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In all her intercourse with society, however, there was nothing that made her feel as if she belonged to it. Every gesture, every word, and even the silence of those with whom she came in contact, implied, and often expressed, that she was banished, and as much alone as if she had inhabited another sphere, or communicated with the common nature by other organs than the rest of human kind. (5.8)
So, Hester, how's that re-integration working out for you? She may have a job and some charity work to keep her busy, but she's not exactly winning any friends. In fact, the Puritans are so busy making sure she knows that she's not part of their little clique that we're surprised they have time to read their Bibles.
Doth the universe lie within the compass of yonder town, which only a little time ago was but a leaf-strewn desert, as lonely as this around us? Whither leads yonder forest track? Backwards to the settlement, thou sayest! Yes; but onward too! Deeper it goes, and deeper, into the wilderness, less plainly to be seen at every step! until, some few miles hence, the yellow leaves will show no vestige of the white man’s tread. There thou art free! So brief a journey would bring thee from a world where thou hast been most wretched, to one where thou mayest still be happy! Is there not shade enough in all this boundless forest to hide thy heart from the gaze of Roger Chillingworth? (17.46)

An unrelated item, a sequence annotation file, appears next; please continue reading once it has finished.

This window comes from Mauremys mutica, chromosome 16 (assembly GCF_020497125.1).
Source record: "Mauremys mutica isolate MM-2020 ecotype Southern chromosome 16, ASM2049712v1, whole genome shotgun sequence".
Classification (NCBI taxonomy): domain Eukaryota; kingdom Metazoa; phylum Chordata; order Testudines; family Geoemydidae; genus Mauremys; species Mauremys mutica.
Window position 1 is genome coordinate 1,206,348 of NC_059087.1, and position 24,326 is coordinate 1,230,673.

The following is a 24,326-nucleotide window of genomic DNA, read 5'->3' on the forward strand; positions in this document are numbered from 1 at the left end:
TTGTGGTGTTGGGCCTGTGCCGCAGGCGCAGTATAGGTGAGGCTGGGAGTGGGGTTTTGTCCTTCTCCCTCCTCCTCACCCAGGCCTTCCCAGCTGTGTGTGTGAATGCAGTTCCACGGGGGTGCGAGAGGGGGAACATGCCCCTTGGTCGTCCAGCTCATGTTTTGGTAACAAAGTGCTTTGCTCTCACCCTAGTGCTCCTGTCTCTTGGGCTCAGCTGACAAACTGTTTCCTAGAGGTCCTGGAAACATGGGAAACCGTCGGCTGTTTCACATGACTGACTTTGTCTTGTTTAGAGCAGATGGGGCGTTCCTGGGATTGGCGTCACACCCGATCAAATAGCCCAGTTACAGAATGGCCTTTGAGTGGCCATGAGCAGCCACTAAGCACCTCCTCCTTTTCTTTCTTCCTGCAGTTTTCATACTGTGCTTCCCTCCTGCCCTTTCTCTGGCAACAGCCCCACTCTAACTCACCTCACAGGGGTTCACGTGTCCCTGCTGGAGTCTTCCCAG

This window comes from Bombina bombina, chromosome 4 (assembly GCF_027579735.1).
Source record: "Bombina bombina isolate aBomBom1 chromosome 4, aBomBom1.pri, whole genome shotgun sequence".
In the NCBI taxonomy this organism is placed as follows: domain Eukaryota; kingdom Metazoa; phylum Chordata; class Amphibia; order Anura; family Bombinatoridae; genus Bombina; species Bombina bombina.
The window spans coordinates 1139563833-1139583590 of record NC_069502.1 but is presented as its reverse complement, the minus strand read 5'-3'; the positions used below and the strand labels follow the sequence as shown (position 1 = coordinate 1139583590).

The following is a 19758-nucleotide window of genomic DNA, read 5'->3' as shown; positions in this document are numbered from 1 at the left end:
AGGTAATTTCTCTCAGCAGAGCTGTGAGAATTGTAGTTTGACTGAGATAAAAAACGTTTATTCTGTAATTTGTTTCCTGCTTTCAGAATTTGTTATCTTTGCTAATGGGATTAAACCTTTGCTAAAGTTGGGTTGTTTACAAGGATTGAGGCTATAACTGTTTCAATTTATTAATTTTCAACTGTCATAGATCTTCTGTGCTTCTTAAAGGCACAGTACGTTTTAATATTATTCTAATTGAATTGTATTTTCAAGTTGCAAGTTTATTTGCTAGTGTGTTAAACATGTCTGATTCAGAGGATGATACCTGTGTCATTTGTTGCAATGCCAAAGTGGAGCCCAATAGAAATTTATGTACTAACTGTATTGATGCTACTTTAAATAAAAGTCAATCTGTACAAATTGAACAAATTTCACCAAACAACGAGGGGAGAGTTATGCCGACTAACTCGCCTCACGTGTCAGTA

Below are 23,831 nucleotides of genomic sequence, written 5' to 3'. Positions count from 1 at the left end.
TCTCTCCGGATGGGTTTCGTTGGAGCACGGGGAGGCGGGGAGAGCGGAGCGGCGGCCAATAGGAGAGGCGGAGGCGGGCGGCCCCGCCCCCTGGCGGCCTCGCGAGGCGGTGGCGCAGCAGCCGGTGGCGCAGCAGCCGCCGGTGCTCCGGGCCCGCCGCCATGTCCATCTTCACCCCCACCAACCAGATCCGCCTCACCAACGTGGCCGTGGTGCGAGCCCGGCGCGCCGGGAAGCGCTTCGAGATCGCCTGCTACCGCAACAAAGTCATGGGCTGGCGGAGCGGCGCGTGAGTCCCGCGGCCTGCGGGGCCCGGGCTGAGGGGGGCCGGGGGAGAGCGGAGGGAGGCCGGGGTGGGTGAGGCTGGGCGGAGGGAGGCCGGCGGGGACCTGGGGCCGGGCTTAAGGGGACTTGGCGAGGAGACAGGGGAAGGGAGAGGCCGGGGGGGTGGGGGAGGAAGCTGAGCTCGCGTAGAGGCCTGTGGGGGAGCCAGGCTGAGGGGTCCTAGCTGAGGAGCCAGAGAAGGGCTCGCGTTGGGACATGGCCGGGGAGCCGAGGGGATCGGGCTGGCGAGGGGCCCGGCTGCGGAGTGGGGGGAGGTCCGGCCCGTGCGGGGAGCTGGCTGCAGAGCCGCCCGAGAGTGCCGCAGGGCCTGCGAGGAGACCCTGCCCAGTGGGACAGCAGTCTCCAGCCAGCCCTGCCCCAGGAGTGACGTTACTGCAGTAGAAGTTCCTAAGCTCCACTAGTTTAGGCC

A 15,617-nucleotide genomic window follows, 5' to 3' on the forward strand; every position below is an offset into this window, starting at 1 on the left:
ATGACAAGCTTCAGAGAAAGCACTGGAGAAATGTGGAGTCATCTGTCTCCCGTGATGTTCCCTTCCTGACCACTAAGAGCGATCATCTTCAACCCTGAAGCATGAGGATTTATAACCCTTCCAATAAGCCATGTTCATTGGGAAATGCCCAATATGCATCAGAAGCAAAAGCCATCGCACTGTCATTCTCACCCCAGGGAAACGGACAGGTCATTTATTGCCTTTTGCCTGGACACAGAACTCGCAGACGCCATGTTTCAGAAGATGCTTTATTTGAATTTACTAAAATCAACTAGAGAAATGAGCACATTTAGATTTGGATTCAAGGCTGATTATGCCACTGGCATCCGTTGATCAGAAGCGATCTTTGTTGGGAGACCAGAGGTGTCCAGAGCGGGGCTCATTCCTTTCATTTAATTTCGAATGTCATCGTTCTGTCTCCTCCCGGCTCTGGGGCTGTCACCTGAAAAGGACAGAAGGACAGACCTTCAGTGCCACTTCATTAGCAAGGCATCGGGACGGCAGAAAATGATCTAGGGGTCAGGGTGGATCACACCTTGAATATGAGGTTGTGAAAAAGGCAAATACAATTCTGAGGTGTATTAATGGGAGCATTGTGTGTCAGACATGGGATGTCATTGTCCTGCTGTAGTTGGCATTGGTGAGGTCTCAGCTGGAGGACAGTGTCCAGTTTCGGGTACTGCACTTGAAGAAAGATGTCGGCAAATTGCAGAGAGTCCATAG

NEWS FLASH! Massachusetts Bay Colony is not, we repeat not, the center of the universe. There is a whole entire world out there, one in which Hester and Dimmesdale could live freely, without guilt, and among people who accept them. Hester seems truly enlightened at this moment. She has the big-picture perspective. Years of being rejected as an outcast have allowed her to realize how ridiculous the rules are in her community—at least at this moment.